Amber Mountain rock thrush

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Amber Mountain rock thrush
Monticola sharpei -Antsiranana, Madagascar-8.jpg
Scientific classification e
Kingdom: Animalia
Phylum: Chordata
Class: Aves
Order: Passeriformes
Family: Muscicapidae
Genus: Monticola
Species: M. sharpei
Subspecies: M. s. erythronotus
Trinomial name
Monticola sharpei erythronotus
(Lavauden, 1929)

Pseudocossyphus erythronotus

The Amber Mountain rock thrush (Monticola sharpei erythronotus) is a songbird in the family Muscicapidae, formerly placed in the Turdidae together with the other chats. It is now usually considered a subspecies of the forest rock thrush.


The Amber Mountain rock thrush is endemic to Madagascar where it occurs only on the Amber Mountain massif in the north of the island.[1]


This is a small forest-dwelling thrush. Males have blue hoods, chestnut upperparts, bright orange tail with brown central feathers and orange underparts. Females are mostly brown with an orange wash on the underparts and lack the blue hood. Males are distinguished from other rock-thrushes by the dark rufous back, while the females have bright orange tails and lack white streaking on the breast.[2]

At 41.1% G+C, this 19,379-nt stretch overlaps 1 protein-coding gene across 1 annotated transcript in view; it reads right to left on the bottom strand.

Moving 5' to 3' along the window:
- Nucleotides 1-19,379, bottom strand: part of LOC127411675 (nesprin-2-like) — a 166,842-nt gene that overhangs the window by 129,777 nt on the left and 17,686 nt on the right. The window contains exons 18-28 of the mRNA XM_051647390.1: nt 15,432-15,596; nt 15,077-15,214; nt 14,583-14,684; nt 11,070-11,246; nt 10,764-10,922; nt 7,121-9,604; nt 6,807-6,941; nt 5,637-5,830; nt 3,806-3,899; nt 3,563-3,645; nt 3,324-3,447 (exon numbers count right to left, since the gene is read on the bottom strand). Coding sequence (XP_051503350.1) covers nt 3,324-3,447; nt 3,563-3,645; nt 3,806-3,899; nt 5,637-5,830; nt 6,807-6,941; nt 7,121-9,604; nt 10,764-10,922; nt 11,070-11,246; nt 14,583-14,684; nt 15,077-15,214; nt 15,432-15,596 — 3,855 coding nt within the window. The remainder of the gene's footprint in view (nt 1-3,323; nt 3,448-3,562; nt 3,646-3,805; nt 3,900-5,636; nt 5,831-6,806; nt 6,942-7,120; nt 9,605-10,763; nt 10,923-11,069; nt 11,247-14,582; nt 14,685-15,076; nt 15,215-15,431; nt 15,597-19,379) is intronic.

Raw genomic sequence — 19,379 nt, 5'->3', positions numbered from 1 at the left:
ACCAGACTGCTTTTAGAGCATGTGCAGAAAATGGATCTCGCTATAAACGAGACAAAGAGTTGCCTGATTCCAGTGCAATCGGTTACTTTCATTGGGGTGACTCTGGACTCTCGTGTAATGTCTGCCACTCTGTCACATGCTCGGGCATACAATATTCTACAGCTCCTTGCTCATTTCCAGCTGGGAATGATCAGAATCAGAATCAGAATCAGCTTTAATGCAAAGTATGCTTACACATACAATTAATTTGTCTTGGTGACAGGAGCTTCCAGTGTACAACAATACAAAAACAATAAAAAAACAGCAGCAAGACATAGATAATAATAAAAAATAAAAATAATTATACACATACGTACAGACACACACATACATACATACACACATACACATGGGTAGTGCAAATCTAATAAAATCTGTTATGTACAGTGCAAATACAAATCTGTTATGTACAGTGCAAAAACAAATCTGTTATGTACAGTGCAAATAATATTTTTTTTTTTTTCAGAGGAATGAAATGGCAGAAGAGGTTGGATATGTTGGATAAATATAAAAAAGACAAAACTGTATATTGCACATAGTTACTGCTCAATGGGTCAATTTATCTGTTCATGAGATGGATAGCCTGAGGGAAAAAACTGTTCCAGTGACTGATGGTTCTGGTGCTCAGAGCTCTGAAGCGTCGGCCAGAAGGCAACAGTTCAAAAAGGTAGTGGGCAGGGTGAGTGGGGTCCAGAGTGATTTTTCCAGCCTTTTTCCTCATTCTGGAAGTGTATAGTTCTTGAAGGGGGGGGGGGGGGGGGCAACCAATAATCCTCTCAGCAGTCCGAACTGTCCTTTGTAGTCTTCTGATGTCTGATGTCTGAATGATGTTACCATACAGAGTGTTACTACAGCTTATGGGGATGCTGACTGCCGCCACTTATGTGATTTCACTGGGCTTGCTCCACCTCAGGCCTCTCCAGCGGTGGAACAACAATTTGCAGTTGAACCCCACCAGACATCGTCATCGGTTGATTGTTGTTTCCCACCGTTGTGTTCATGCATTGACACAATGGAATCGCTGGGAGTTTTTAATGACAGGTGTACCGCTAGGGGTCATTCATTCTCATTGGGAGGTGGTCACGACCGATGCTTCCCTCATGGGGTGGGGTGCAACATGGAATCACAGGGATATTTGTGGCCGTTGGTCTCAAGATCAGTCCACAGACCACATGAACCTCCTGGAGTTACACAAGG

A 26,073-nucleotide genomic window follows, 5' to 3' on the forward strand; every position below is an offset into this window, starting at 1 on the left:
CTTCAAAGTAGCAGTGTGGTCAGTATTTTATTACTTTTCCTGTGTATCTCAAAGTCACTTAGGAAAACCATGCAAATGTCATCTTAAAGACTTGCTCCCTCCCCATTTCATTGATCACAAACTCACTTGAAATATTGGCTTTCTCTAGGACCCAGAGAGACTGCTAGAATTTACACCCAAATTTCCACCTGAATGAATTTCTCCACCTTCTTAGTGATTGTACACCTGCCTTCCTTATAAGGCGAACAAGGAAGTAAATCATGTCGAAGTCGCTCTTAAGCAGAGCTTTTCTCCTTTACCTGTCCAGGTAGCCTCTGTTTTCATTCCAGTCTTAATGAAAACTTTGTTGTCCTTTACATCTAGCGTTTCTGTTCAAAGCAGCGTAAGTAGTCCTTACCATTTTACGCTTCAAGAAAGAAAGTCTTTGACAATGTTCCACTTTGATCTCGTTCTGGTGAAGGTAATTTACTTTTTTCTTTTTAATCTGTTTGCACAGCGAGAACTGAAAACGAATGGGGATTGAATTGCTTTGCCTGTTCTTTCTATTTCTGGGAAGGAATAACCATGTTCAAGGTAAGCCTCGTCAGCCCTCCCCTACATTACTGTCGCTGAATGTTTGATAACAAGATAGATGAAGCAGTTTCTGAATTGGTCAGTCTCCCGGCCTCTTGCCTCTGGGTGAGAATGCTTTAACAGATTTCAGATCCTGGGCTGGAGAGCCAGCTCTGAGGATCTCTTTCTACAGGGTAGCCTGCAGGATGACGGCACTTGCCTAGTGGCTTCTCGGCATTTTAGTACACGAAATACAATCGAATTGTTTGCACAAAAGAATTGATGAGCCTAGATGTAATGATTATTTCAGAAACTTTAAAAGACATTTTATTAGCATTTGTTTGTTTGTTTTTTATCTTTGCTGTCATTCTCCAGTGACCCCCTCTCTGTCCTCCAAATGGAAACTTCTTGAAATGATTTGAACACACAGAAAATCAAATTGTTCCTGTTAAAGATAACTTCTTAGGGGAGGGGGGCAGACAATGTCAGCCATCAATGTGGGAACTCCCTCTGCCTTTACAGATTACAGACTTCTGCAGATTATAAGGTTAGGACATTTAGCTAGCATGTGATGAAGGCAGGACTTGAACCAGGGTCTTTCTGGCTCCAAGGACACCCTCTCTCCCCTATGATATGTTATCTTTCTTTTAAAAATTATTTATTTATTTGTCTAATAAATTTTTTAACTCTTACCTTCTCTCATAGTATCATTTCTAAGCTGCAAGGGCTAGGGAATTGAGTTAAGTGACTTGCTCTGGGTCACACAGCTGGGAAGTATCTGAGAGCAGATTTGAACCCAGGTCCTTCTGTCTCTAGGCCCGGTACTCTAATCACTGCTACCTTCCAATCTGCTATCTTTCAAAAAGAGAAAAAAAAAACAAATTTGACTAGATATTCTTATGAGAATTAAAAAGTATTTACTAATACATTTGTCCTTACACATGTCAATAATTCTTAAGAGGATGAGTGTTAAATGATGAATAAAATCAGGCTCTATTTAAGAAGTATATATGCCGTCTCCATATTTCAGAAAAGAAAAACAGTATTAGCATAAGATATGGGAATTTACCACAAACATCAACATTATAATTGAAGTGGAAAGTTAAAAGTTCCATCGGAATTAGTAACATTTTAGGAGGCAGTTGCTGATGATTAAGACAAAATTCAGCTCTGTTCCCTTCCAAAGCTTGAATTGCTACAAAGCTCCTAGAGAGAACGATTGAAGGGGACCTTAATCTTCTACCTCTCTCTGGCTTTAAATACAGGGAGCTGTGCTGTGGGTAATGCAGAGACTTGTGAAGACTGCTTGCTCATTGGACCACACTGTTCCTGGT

Habitat and ecology[edit]

It inhabits mid-altitude and montane humid, evergreen forest from 800–1,300 m (2,600–4,300 ft), and forages inconspicuously in the understorey and on the ground. The species nests in tree hollows or in crevices under overhangs.[1]

Conservation status[edit]

The Amber Mountain rock thrush is listed by the International Union for Conservation of Nature and Natural Resources as Endangered because it has a very small range and its forest habitat is declining in both area and quality. The population is small and believed to be declining, albeit slowly. The total population of this species is estimated to number less than 5,000 individuals, which occur in a single block of forest in the Amber Mountain National Park. It may be declining, although so far there has been relatively low levels of habitat loss in the area of its occurrence.[1]

Taxonomic notes[edit]

The Amber Mountain rock thrush has been regarded as a separate species but this view is doubtful. It had been split from the forest rock thrush because of a variety of morphological differences and in spite of an absence of genetic distinctiveness. As the forest rock thrush and Benson's rock thrush have been lumped into Monticola sharpei this taxon has followed suit.[1]


  • Cruaud, A., M.J. Raherilalao, E. Pasquet, and S.M. Goodman. 2011. Phylogeography and systematics of the Malagasy rock-thrushes (Muscicapidae, Monticola). Zoologica Scripta 40: 554–566.